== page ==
At the College Football Roundtable each week, we ask members of the coverage staff for their opinions about a topic in the sport. This week, we'll have two roundtables, one today and one Sunday. Here is today's question:
There will be 35 bowls this season, meaning 70 teams will be needed to fill the slots. Some NCAA officials have said that -- if need be -- teams with 5-7 records may have to be chosen to play in bowls. Your thoughts?
Olin Buchanan's answer:
Losing teams in bowl games is … how can I express this with tact? I can't: It's stupid. How many times have anti-playoff shills gone on and on about how the bowls are a reward for a good season? Well, now they may be rewarding teams for losing.
Tom Dienhart's answer:
This is further evidence of a bloated bowl system that continues to lose credibility. A watered-down bowl pool that could potentially feature 5-7 teams is akin to giving a trophy to every kid on the Little League team: None of the trophies are special if everyone gets one. Instead of continuing to add bowls, perhaps the NCAA should just allow every school to play 13 regular-season games. The real winners in this are the organizers of all of these middling bowls no one cares about. They are able to create a meaningless bowl and still make money by securing a TV deal and forcing the "lucky" bowl participants to buy tickets.
David Fox's answer:
If you think this development is shameful now, I can't wait until a bowl news conference when a 5-7 team accepts a bid to play a middling 6-6 team. I can't wait to see the bowl organizers talk about how excited they are to have Team X and what a hard-luck losing season they had. Even Lou Holtz, who as a coach could talk up any overmatched opponent, would have trouble selling those kinds of games. How would this 5-7 team be selected? Will some programs retain some dignity and decline the bowl invitation? Who will be the first program to accept a bowl bid with a losing record? If you think this looks absurd on paper, just wait until it happens.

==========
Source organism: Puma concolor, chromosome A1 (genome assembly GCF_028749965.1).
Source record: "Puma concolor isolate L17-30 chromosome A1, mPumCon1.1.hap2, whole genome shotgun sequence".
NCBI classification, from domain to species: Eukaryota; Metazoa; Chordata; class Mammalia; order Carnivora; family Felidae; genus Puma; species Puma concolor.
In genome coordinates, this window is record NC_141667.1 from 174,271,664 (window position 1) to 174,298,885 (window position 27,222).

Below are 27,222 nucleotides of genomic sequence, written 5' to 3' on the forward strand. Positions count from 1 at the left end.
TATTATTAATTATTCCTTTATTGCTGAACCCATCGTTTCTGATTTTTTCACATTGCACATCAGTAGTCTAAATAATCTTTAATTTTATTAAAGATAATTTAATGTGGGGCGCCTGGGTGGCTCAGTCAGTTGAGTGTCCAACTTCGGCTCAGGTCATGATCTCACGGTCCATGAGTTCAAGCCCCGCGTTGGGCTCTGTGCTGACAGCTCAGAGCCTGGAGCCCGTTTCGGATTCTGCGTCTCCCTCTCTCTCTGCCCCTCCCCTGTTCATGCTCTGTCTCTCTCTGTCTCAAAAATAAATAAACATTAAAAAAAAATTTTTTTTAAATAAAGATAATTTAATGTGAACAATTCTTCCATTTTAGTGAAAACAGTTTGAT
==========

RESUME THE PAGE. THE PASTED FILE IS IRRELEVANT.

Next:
Mike Huguenin's answer:
I've long thought that there were too many bowls, and this is further proof. A team with a losing record has gone to a bowl before -- a 5-6 North Texas team won the Sun Belt in 2001 and the league and the New Orleans Bowl won special dispensation from the NCAA to allow the Mean Green to play in the bowl. Frankly, not many cared. But I think it would be different if it were Big Six conference schools going to bowls with under-.500 records -- and those would be the teams "benefiting" from the NCAA's largesse in this case.
Steve Megargee's answer:
I've always been hesitant to join the chorus of criticism surrounding the growing number of bowl games because I've always figured it's a matter of supply and demand. If you think there are too many bowls, stop watching them until the marketplace corrects itself. But even I must agree that we've reached a tipping point when we have so many bowls that we might be handing out postseason berths to teams with losing records. I wouldn't mind at all if the NCAA placed a limit at 30 bowls and also set a rule that prevented any 6-6 team from getting invited until every program with a winning record already had earned a postseason date.